Will the European Parliament take its last chance to save citizens’ rights?

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Brussels, Sept 30th – The European Parliament decided on Sept. 28th that it would not attempt to fix the provisions endangering Net neutrality in the “Telecoms Package”122-page dossier on Net neutrality in Telecoms Package : http://laquadrature.net/files/LaQuadratureduNet-DOSSIER_Protecting_Net_Neutrality_in_the_Telecoms_Package.pdf. Only “amendment 138”2An analysis of why the original amendment 138 matters:http://www.laquadrature.net/en/telecoms-package-why-european-parliament-must-fight-for-amendment-138, which protects citizens against restriction of their fundamental rights, will be negotiated during the conciliation procedure3A guide to conciliation: http://www.laquadrature.net/en/telecoms-package-preparation-for-a-third-reading that is just about to start. In the upcoming meetings, either the rapporteur Trautmann will have the courage to stand in order to defend people’s rights to access the Net, or the Parliament will just bow before the Council and give up European citizens’ freedoms.

The first meeting of the Parliament conciliation delegation on the Telecoms Package took place on Monday evening. Rapporteurs Malcolm Harbour and Catherine Trautmann chose not to listen to the millions of citizens represented by the signatories of the open letter “We must save Net neutrality in Europe!”4The text of the letter and the list of signatories: http://www.laquadrature.net/en/we-must-protect-net-neutrality-in-europe-open-letter-to-the-european-parliament (among which ISOC Europe, Reporters without Borders, the Free Software Foundation and major consumer groups). They decided not to rework the provisions that let telecoms operators block or limit what users do with their Internet access, thus leaving the door open for practices that could kill Net neutrality in Europe5Analysis of these amendments: http://www.laquadrature.net/en/concerns-about-article-20-21-and-recital-26-of-the-telecoms-package.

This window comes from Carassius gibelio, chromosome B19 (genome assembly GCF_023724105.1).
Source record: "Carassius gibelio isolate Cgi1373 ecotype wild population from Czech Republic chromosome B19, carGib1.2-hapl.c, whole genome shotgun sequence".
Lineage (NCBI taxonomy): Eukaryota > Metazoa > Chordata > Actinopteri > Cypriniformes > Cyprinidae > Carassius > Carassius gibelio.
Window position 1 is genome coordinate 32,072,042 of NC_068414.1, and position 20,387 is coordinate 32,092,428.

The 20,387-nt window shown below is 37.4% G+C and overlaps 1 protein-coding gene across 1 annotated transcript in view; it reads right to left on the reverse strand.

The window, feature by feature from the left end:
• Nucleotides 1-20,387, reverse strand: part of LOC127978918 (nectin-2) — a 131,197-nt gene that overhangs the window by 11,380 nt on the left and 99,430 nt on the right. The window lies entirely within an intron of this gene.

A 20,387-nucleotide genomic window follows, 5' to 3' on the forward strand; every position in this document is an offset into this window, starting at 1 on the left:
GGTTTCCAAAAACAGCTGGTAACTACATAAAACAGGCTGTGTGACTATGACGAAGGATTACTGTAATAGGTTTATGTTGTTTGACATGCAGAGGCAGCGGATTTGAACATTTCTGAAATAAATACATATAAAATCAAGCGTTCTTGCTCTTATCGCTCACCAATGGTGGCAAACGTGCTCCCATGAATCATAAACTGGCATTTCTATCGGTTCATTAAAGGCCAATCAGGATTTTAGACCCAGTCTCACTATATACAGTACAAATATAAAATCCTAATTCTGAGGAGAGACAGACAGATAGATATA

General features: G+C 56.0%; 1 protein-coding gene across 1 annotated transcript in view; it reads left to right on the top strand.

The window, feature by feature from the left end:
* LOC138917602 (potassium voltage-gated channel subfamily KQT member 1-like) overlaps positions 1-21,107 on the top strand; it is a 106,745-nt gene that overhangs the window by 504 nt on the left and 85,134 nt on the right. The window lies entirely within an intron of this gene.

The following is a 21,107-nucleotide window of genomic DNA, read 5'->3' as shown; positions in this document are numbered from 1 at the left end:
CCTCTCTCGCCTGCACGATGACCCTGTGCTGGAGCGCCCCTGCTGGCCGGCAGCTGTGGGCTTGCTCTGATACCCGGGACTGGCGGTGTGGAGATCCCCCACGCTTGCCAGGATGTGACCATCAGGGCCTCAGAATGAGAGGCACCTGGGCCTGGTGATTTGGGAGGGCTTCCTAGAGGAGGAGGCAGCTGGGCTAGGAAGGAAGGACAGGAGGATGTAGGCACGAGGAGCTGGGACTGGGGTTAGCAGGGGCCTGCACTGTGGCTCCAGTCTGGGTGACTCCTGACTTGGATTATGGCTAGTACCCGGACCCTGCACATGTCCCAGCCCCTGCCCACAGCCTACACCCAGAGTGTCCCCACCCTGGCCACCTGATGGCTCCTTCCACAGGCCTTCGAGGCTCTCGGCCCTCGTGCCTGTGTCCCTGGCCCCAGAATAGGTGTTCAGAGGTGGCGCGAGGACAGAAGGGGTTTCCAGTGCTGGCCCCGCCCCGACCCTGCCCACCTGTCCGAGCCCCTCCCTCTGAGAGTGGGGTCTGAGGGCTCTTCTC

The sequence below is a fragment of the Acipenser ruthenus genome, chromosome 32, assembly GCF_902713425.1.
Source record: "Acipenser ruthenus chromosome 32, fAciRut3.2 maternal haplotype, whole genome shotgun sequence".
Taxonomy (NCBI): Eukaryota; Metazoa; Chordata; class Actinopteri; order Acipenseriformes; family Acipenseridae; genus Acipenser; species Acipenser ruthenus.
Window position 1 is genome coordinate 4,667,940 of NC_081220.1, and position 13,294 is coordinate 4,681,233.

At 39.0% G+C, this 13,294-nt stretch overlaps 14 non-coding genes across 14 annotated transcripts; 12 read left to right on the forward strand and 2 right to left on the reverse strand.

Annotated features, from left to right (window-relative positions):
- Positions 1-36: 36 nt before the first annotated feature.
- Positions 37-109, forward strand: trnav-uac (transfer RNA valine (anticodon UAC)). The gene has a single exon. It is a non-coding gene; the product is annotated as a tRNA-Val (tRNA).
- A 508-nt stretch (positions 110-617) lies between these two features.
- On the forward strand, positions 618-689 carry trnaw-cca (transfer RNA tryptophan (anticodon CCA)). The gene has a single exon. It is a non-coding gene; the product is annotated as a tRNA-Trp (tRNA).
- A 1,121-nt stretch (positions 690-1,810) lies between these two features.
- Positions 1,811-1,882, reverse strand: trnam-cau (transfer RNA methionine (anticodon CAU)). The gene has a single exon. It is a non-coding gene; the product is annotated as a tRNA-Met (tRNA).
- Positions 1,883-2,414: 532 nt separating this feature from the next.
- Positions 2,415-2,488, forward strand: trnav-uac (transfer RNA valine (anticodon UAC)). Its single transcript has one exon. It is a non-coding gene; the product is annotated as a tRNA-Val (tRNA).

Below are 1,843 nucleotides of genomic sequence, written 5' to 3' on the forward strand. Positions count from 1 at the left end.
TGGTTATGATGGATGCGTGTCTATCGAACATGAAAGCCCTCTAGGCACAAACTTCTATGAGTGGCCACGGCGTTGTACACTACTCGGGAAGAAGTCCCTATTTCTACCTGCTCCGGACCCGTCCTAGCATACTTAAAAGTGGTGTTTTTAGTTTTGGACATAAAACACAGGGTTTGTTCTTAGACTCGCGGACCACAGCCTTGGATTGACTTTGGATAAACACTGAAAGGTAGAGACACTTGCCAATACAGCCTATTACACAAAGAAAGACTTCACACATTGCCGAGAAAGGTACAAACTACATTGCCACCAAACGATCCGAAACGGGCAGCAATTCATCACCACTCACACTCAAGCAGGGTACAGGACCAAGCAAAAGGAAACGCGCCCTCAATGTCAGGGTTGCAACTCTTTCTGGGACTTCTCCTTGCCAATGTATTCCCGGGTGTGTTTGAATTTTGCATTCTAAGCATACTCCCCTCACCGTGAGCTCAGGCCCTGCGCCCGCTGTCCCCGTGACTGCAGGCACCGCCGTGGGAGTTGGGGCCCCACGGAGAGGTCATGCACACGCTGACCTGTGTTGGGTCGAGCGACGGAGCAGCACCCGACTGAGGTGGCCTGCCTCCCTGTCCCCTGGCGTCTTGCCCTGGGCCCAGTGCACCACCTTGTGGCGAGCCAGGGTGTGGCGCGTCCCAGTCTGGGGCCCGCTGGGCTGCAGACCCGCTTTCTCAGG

In spite of the Green group’s push for new discussions on the Harbour provisions suggested by the operator AT&T in second reading, the consensus among the European Parliament representatives was to only renegotiate “amendment 138”. As a consequence, the only point of disagreement between the Parliament and the Council is the ultimate safeguard for citizens’ fundamental rights and freedoms in the Telecoms Package. It provides that “no restriction may be imposed on the fundamental rights and freedoms of end-users, without a prior ruling by the judicial authorities.”. This amendment could protect citizens against restrictions of their Internet access, which would serve as a useful counterweight for the anti-Net neutrality articles of the Harbour report.

Amendment 138, voted on two occasions by 88% of the Parliament, acknowledged that the Internet access is now an essential tool for exerting fundamental rights and freedoms, such as the freedom of expression and communication. In France, the constitutional court confirmed such a statement a few weeks later. However, the Council of the European Union completely deleted amendment 138 in its first reading, and tried to neutralize it in second reading by removing its central and essential notion of “prior ruling”. Now, as the final negotiations take place, Rapporteur Catherine Trautmann is the only one able to maintain the strong position of the European Parliament against the Council.

“In our societies, access to the Internet is so instrumental to people’s ability to communicate with each other that restricting or limiting this access cannot be decided by a company or even an executive agency. Only a fair trial by the judicial authority guarantees that citizens’ rights will be respected. It is now Catherine Trautmann’s duty to ensure that amendment 138 will protect citizens against the arbitrary blocking or limiting of their Internet access.” concludes Jérémie Zimmermann, spokesperson for the citizen advocacy group La Quadrature du Net.